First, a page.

« Back

Marathon Digital CEO on Future of Bitcoin Mining in Wake of FTX Collapse

December 16, 2022

In the wake of the FTX collapse, the CEO of Marathon Digital, Fred Thiel, shared insights on the future of Bitcoin mining. Despite improving macroeconomic conditions, Bitcoin's stability could be undermined by the impending possibility of multiple miners going bankrupt, as highlighted by investment firm Bannock. Various miners are already grappling with challenges; for instance, Core and Argo have suspended payments to financing partners due to financial difficulties. These challenges stem from a combination of factors including high energy costs, low Bitcoin prices, and limited access to capital markets. In response, an Investment Bank has proposed lending $72 million to troubled miner Core Scientific, contending that most problems are self-inflicted and solvable. Fred Thiel emphasized that the mining industry faces a tough environment, potentially leading to more casualties among both publicly traded and privately held mining companies. Despite these hurdles, Marathon Digital is navigating the situation adeptly, focusing on debt reduction and cultivating a strong balance sheet. As one of the largest Bitcoin holders, Marathon aims to weather uncertainties and looks forward to an improved mining landscape in the latter half of the upcoming year.

00:00 Introduction and discussion about miners facing financial pressure.

0:23 Fred Thiel mentions miners under pressure and challenges faced by specific companies.

02:13 Core Scientific's potential bankruptcy and B. Riley's offer to lend them money.

02:39 Challenges faced by Core Scientific and their self-inflicted issues.

03:38 Surviving in a low Bitcoin price and high energy cost environment.

04:28 Possibility of mining outfits going out of business.

05:22 Marathon Digital's progress and financial stability.

06:01 Marathon Digital's strategy of not selling Bitcoin and plans for the future.

Transcripts are autogenerated. May contain typos.

00:00 (Show Host) Bitcoin could remain under pressure because several miners are likely to go bust, overshadowing improving macroeconomic conditions, according to investment firm Bannock. Joining us now to discuss is Marathon Digital CEO, Fred Thiel. Welcome, Fred, to this show. Van Eck is suggesting that a wave of miners are going to go bust. What are your thoughts on that?

0:23 (Fred Thiel) I think we've seen in the news that there are a number of miners under pressure. Core had announced that they were suspending payments to certain financing partners. Argo similarly had announced challenges. There was a bit of fake news out last week that Argo was going to file for Chapter 11. It looks like they are getting financing to dodge that bullet. B. Riley yesterday sent out an open letter to Core and Scientific and their shareholders regarding wanting to be the backstop, provided they could meet certain conditions to avoid going into bankruptcy. I think bankruptcy is a very difficult and challenging situation for a miner. We've had the Compute North bankruptcy this year already, and there are potentially others who are in a market right now where the price of Bitcoin is high, the cost of energy is low, and very tight capital markets or even capital markets shut off for certain miners make it very difficult to operate profitably, especially those miners that have large equipment financing commitments.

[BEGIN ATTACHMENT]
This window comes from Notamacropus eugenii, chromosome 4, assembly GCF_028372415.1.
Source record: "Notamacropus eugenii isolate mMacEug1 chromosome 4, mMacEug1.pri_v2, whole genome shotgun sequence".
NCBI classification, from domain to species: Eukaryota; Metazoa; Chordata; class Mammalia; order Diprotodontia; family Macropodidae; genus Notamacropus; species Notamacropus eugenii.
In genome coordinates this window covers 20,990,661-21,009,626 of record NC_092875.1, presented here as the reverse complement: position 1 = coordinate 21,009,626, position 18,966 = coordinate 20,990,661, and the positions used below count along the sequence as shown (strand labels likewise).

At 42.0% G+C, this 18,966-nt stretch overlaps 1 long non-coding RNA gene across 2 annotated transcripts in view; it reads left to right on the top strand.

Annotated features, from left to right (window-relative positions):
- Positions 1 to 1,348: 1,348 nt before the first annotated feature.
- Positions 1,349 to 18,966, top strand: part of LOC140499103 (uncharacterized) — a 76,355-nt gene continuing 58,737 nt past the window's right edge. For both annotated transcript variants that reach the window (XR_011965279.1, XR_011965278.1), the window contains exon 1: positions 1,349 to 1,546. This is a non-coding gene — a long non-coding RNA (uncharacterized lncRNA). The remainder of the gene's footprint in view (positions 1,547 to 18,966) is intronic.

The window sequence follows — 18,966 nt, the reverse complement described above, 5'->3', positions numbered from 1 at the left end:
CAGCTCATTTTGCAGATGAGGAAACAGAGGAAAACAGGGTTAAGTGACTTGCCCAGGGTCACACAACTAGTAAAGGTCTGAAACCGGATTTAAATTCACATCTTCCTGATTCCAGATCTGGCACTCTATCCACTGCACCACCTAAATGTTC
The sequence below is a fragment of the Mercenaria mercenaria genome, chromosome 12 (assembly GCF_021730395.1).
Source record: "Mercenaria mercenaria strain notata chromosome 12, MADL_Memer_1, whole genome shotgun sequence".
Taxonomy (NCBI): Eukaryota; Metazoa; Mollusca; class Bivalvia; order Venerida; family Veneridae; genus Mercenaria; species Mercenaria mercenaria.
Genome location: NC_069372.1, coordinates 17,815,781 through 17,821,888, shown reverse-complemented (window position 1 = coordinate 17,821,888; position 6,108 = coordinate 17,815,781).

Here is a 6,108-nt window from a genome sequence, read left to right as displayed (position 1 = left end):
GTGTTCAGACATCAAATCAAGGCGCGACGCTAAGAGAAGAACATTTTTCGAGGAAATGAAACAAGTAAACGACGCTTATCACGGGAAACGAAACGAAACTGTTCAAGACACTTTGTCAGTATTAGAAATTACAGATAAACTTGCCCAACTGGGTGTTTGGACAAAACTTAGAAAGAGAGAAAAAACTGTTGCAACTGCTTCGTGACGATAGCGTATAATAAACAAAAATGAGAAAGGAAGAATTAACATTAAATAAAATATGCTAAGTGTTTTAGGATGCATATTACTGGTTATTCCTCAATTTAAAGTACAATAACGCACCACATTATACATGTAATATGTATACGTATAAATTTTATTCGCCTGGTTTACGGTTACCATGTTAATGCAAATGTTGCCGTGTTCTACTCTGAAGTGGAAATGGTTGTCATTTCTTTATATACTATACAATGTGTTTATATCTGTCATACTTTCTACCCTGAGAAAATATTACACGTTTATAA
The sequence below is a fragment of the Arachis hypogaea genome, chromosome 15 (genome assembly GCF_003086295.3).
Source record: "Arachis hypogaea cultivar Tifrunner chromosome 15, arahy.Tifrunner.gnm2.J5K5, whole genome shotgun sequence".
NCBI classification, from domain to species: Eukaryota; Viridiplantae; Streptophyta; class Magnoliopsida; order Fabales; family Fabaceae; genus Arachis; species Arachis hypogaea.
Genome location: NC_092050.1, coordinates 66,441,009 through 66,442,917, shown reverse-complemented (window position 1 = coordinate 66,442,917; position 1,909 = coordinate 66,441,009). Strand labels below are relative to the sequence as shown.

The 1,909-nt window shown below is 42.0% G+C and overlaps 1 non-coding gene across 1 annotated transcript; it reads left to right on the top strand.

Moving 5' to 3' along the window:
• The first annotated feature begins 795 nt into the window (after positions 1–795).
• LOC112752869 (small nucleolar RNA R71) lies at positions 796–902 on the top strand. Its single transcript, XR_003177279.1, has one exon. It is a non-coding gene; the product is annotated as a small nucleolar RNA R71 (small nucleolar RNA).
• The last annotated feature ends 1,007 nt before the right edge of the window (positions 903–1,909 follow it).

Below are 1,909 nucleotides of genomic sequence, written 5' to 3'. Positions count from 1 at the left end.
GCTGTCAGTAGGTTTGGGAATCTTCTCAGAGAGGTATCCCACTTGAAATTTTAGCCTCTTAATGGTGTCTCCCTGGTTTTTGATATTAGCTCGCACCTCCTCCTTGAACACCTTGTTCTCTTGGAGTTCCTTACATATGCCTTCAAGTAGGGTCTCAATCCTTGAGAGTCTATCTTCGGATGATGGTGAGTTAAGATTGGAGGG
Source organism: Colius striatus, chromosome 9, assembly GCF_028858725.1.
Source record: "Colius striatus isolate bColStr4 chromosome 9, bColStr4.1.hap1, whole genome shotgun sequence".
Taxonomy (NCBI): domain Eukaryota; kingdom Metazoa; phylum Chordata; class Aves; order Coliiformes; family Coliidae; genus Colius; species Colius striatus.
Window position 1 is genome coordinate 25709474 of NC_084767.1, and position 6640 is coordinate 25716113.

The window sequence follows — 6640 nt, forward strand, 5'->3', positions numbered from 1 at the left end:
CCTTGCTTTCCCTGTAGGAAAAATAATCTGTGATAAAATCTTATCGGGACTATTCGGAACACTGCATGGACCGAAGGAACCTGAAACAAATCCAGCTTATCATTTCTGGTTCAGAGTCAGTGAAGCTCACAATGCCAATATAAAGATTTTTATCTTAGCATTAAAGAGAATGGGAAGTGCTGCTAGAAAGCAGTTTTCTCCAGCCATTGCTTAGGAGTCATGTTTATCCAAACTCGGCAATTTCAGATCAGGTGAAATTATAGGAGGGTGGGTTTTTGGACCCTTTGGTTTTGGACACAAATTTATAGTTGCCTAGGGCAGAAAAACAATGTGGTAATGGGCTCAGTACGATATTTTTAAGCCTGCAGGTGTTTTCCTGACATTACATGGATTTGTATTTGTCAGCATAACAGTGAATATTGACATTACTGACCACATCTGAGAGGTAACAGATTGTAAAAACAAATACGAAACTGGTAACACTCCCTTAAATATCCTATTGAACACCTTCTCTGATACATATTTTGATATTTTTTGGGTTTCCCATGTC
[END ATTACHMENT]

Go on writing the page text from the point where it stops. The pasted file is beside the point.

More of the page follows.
The challenges, you know, I think in Argo's case, is that they have to pay upwards of four million dollars a month in equipment financing payments, and they may be able to generate about that much Bitcoin. So, you know, how do they pay their energy bills, etc., while they're doing that? So, I think it's a challenging environment. Some miners are definitely struggling. Clean Spark had an announcement this week as well that they're not going to hit their hash rate targets, but that's mostly because their hosting partner Lancium, I guess, is unable to fund the buildout of the sites where they're going to connect. It's definitely a challenging environment.

02:13 (Show Host) You mentioned Core Scientific, and they've warned that they could go bust by the end of the year, but now investment bank B. Riley wants to lend them $72 million to avoid bankruptcy, saying that most of the struggling miners' issues are "self-imposed" and can be corrected. Do you see this as an exception? Is it wise or risky?